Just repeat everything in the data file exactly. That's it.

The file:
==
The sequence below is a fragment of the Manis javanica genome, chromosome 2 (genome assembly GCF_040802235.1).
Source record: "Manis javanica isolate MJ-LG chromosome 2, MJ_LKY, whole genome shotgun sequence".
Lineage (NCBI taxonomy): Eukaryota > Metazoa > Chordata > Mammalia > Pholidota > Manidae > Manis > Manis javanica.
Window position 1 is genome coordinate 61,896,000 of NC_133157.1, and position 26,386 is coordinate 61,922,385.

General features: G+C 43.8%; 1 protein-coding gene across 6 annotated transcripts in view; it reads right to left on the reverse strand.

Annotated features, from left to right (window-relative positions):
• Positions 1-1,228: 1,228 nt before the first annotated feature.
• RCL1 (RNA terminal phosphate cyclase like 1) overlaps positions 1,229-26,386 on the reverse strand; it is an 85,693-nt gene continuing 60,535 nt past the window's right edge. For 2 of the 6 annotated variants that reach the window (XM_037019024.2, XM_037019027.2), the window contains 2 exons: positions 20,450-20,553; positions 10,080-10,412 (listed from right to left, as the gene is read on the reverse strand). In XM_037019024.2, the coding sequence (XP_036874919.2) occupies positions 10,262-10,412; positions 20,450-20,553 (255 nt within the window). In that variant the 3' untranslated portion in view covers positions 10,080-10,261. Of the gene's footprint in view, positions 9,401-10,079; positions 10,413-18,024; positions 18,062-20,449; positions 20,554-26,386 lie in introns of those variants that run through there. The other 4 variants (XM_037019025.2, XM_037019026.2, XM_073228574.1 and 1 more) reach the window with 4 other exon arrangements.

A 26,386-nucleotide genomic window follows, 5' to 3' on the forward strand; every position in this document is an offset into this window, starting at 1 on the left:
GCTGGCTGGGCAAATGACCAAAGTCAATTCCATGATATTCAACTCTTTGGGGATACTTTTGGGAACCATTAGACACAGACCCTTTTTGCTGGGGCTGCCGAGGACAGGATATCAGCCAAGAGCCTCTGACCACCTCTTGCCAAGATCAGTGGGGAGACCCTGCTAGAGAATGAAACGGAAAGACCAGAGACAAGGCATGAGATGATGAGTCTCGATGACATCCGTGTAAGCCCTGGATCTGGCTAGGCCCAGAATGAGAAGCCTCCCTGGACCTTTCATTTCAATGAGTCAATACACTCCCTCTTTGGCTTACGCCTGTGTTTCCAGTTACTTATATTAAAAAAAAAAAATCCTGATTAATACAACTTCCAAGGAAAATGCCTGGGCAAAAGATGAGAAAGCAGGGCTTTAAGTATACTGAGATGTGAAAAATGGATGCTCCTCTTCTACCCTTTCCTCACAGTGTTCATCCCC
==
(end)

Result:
The sequence below is a fragment of the Manis javanica genome, chromosome 2 (genome assembly GCF_040802235.1).
Source record: "Manis javanica isolate MJ-LG chromosome 2, MJ_LKY, whole genome shotgun sequence".
Lineage (NCBI taxonomy): Eukaryota > Metazoa > Chordata > Mammalia > Pholidota > Manidae > Manis > Manis javanica.
Window position 1 is genome coordinate 61,896,000 of NC_133157.1, and position 26,386 is coordinate 61,922,385.

General features: G+C 43.8%; 1 protein-coding gene across 6 annotated transcripts in view; it reads right to left on the reverse strand.

Annotated features, from left to right (window-relative positions):
• Positions 1-1,228: 1,228 nt before the first annotated feature.
• RCL1 (RNA terminal phosphate cyclase like 1) overlaps positions 1,229-26,386 on the reverse strand; it is an 85,693-nt gene continuing 60,535 nt past the window's right edge. For 2 of the 6 annotated variants that reach the window (XM_037019024.2, XM_037019027.2), the window contains 2 exons: positions 20,450-20,553; positions 10,080-10,412 (listed from right to left, as the gene is read on the reverse strand). In XM_037019024.2, the coding sequence (XP_036874919.2) occupies positions 10,262-10,412; positions 20,450-20,553 (255 nt within the window). In that variant the 3' untranslated portion in view covers positions 10,080-10,261. Of the gene's footprint in view, positions 9,401-10,079; positions 10,413-18,024; positions 18,062-20,449; positions 20,554-26,386 lie in introns of those variants that run through there. The other 4 variants (XM_037019025.2, XM_037019026.2, XM_073228574.1 and 1 more) reach the window with 4 other exon arrangements.

A 26,386-nucleotide genomic window follows, 5' to 3' on the forward strand; every position in this document is an offset into this window, starting at 1 on the left:
GCTGGCTGGGCAAATGACCAAAGTCAATTCCATGATATTCAACTCTTTGGGGATACTTTTGGGAACCATTAGACACAGACCCTTTTTGCTGGGGCTGCCGAGGACAGGATATCAGCCAAGAGCCTCTGACCACCTCTTGCCAAGATCAGTGGGGAGACCCTGCTAGAGAATGAAACGGAAAGACCAGAGACAAGGCATGAGATGATGAGTCTCGATGACATCCGTGTAAGCCCTGGATCTGGCTAGGCCCAGAATGAGAAGCCTCCCTGGACCTTTCATTTCAATGAGTCAATACACTCCCTCTTTGGCTTACGCCTGTGTTTCCAGTTACTTATATTAAAAAAAAAAAATCCTGATTAATACAACTTCCAAGGAAAATGCCTGGGCAAAAGATGAGAAAGCAGGGCTTTAAGTATACTGAGATGTGAAAAATGGATGCTCCTCTTCTACCCTTTCCTCACAGTGTTCATCCCC